The other day, the store was busy and I answered the phone cheerily enough. The woman on the other end played to my ego: “You’re so good at recommending, I was wondering if you could make some suggestions for my five-year-old.” I was more than happy to help.
I asked a few questions about her child. Turns out she had just read him The Hobbit. I held back on commenting, save for a, “Wow. He must have a great attention span.” Sensing this could be a challenge, as we had a really well read kid on our hands, I suggested the customer come to the store, then we could really pick and choose books that might suit him. The customer said rather clumsily, “No, no, I just need a list. I will come in and get the books from you. I just need a list now.”
I sensed something amiss. Rather than spend twenty minutes on the phone as I did, perhaps I should have given her three great suggestions and turned my attention to the customers in the store, but I got caught up in the excitement of trying to find the right book for this young reader. I had a yummy stack in my hand and I asked the customer her name, so I could set the books aside for her to come look at when she came in. “Well, I’m not going to get the books with you. I’m taking the list to Crow Books (a wonderful used bookstore in Burlington).”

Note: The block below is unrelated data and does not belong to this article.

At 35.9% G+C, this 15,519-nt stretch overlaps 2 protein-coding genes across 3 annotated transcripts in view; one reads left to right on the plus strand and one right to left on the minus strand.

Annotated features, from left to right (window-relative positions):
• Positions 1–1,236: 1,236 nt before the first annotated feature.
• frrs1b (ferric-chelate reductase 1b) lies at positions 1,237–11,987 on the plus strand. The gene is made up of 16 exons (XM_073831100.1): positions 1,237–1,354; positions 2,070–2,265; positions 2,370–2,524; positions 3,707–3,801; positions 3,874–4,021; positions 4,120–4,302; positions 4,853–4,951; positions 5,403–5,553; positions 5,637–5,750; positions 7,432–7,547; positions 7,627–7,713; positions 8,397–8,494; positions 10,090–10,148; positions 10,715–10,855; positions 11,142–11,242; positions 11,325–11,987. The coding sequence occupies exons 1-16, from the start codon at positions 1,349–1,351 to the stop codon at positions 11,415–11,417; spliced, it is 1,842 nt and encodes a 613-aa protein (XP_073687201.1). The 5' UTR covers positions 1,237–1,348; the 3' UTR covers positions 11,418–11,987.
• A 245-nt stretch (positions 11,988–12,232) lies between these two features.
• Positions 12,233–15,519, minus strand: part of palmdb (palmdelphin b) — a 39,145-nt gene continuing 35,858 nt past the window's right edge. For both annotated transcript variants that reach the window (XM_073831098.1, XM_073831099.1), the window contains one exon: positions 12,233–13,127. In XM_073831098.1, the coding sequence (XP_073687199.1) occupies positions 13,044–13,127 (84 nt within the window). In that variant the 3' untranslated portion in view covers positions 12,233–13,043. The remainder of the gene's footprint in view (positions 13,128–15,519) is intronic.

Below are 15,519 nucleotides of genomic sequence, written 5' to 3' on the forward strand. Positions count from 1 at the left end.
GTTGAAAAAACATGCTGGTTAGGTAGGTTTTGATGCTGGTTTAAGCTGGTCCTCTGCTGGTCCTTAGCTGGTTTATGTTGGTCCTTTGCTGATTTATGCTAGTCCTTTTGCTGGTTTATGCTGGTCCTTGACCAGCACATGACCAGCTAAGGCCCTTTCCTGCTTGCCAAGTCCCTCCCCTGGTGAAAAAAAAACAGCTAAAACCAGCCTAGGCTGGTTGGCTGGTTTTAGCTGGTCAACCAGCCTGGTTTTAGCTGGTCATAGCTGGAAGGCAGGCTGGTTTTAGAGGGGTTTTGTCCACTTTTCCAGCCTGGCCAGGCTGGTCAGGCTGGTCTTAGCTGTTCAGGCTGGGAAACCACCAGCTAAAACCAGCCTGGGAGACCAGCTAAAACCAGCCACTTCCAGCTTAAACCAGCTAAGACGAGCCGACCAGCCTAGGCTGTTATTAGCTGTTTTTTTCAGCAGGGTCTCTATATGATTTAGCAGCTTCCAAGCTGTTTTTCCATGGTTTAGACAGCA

I was stunned. I understand that sometimes budget dictate where you can buy books, but to take a bookseller’s time knowing full well you have absolutely no intention of buying anything at that store seems kinda mean, especially after I really tried to find things this precocious reader would enjoy.
I know people get information about books from a variety of sources and I shouldn’t be surprised, but I was. I guess I’ve gotten used to folks coming in the store and choosing one or two books from the towering stacks we show them. I think it was the sheer duplicitness of this call that really got to me. Of course we help everyone, but to lie about your plan to shop at my store and then tell me, after you’ve gotten fifteen titles from me, that you’re going somewhere else, seemed unnecessary. The only thing that consoled was if this mom got even one of the books for her son, they’d have a wonderful time reading, and that had to be enough.